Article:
Drummer for Motown
Uriel Jones, 74, a drummer whose versatile, passionate beat fueled classic Motown hits by the Temptations, the Four Tops and Smokey Robinson and the Miracles, died Tuesday at a Detroit-area hospital after complications from a heart attack in February.
Jones was part of the Funk Brothers, the house band on Motown recordings that was the focus of an acclaimed 2002 documentary called “Standing in the Shadows of Motown.” That film brought the players in the wider world that had largely escaped them during Motown’s 1960s heyday.
Motown seldom listed musician credits on albums, but among the songs that featured Jones on drums were “Ain’t No Mountain High Enough” by Diana Ross, “I Heard It Through the Grapevine” by Marvin Gaye, “I Second That Emotion” by Smokey Robinson and the Miracles, “For Once in My Life” by Stevie Wonder and “I Can’t Get Next to You” by the Temptations.
Paul Riser, a Motown arranger-musician, said Jones had a distinctive, driving sound that drew inspiration from his days as a boxer. Yet, Riser said, Jones could also play with restraint when the song called for it.
“There was a pulse in his playing . . . that nobody else had,” Riser said. “He loved music for the sake of music. He loved when it came out good, and he hated when it came out bad.”
A native of Detroit, Jones joined Motown in 1964 and toured with Gaye in addition to playing on studio recordings.
Jeremy R. Azrael
Rand expert on Soviet economy
Jeremy R. Azrael, 73, a leading expert on the Soviet economy and longtime political scientist at Rand Corp., died March 19 at his home in Sherman Oaks, the Santa Monica-based think tank reported. He had been battling lymphoma.
Azrael was best known for establishing and leading a semiannual economic forum after the collapse of the Soviet Union. The meetings, held in New York and Moscow, brought together leading Russian, European and American executives and political leaders.
“His knowledge of Russia was profound,” said Arnold Horelick, founding director of the Rand Center for Russian and Eurasian Studies. “He witnessed many of the great events that have marked the history and politics of Russia since 1991, and knew many of the participants.”
A native of Baltimore, Azrael earned his bachelor’s and master’s degrees and doctorate in government from Harvard University. He taught political science at the University of Chicago from 1961 to 1980 and served there as chairman of Slavic area studies.
He also worked for the Central Intelligence Agency for a few years before rejoining Rand in 1985. At the think tank, where he had worked in the mid-1970s, he served as director of the Rand Center for Russia and Eurasia starting in 1993 and the Rand/Russia Initiative beginning in 1991. He was a professor at the Pardee Rand Graduate School from 1985 to 1990.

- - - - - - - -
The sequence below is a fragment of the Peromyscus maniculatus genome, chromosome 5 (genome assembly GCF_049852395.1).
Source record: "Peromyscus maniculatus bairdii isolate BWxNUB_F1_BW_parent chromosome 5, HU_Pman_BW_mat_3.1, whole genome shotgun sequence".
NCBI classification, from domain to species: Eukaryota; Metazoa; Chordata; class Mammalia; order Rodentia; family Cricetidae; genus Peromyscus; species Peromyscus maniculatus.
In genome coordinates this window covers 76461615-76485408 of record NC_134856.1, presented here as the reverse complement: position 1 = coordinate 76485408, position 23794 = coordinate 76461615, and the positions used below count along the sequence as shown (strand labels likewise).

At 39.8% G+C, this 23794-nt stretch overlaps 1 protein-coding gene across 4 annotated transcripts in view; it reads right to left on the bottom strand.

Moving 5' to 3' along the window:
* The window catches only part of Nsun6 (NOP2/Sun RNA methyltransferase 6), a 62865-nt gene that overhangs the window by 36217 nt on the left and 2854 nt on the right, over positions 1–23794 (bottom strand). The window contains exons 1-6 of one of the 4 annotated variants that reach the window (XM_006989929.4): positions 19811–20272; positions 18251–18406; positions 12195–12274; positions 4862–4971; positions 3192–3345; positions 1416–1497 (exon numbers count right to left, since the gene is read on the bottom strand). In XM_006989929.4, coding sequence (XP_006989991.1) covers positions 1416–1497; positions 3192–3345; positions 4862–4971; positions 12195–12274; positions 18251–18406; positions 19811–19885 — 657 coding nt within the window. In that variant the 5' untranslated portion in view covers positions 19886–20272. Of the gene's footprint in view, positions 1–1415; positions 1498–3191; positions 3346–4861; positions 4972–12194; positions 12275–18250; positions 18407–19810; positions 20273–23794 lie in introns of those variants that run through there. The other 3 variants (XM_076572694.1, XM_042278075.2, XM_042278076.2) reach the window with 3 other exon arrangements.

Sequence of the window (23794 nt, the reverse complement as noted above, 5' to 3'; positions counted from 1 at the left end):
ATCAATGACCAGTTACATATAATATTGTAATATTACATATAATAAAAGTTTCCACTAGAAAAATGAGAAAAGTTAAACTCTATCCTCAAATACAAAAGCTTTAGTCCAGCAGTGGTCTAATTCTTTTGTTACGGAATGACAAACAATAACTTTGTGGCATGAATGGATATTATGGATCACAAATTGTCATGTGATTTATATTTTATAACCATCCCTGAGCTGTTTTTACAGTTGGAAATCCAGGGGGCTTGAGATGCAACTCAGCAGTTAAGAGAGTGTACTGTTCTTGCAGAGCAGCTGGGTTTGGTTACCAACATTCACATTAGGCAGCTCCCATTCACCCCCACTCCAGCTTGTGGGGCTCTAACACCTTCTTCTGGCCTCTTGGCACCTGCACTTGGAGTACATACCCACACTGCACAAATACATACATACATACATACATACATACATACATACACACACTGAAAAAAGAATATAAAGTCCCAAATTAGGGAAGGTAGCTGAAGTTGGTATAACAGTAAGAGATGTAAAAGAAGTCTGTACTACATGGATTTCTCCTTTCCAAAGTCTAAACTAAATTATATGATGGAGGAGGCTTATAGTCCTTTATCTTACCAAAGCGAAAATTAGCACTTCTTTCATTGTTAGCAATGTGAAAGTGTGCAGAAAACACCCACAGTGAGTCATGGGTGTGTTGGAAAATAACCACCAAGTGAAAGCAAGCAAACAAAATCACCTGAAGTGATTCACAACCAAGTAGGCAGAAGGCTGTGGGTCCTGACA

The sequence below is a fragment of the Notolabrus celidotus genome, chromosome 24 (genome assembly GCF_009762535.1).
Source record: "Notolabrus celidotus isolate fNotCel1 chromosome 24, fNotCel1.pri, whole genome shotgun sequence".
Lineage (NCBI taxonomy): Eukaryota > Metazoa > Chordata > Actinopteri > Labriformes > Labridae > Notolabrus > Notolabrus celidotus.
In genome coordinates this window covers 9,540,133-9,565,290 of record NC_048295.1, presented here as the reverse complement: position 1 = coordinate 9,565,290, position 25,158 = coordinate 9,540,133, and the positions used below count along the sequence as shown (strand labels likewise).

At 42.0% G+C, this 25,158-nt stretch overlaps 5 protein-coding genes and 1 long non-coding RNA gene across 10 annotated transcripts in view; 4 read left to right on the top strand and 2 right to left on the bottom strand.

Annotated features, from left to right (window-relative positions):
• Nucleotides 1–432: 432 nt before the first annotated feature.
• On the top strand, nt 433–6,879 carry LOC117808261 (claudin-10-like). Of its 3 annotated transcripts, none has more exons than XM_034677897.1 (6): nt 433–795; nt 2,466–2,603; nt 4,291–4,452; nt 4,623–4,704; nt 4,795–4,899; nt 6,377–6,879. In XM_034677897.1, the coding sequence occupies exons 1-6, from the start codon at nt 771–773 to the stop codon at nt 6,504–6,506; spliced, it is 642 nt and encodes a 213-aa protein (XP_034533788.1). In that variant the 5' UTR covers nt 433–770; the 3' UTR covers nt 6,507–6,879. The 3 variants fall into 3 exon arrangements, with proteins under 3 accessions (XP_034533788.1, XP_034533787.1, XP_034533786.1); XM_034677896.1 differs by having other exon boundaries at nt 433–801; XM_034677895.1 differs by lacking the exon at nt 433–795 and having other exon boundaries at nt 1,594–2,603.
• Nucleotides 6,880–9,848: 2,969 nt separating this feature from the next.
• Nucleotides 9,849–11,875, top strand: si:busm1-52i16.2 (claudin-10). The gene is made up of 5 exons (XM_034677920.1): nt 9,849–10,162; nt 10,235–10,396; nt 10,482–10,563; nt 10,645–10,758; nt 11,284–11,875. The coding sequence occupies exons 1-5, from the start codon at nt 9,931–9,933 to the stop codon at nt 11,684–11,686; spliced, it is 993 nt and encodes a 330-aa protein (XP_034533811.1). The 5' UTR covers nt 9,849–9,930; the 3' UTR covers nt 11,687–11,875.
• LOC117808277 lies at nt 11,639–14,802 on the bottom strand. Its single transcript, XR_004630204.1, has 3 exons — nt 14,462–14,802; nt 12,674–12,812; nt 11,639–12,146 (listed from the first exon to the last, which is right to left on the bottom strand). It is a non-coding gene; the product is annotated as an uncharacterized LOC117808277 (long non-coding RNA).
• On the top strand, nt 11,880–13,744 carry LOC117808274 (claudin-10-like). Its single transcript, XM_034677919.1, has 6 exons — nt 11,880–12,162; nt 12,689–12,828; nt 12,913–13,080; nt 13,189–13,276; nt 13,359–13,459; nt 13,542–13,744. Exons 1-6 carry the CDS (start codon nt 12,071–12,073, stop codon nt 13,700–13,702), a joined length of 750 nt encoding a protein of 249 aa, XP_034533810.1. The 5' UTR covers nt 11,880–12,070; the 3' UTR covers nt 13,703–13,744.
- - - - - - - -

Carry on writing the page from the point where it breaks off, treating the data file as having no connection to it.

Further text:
Since 1996, he had been executive director of the Rand Business Leaders Forum.
Comedy writer, radio personality
Bob Arbogast, 81, a comedy writer and radio personality for several Los Angeles stations in the 1960s, died Saturday of cancer at St. Agnes Medical Center in Fresno, according to his family.
Arbogast, who was residing in Mariposa, Calif., was the father of longtime USC football announcer Pete Arbogast. Born in Bellingham, Wash., on April 1, 1927, he attended Marshall High School in Los Angeles and served in the Navy at the end of World War II. After his discharge, he attended L.A. City College and the University of Arizona and did some radio work in Tucson. He worked in the Kansas City market before making his mark at WMAQ-AM in Chicago for several years in the early 1950s.
He came to Los Angeles in the early 1960s after working at KSFO-AM and KFRC-AM in San Francisco. From 1962 to 1967, he worked at KMPC-AM, where he wrote for star disc jockeys Dick Whittinghill and Gary Owens. He moved to KLAC-AM in 1967 and partnered on the air with Jack Margolis to create a highly rated show. They took their radio act to television for a time on what was then KTTV Channel 11. On his own, Arbogast was later on KFI-AM and KGBS-AM.
After leaving radio, he worked as a voice-over actor and was probably best known for his work on the “Roger Ramjet” cartoon series.
-- times staff and wire reports
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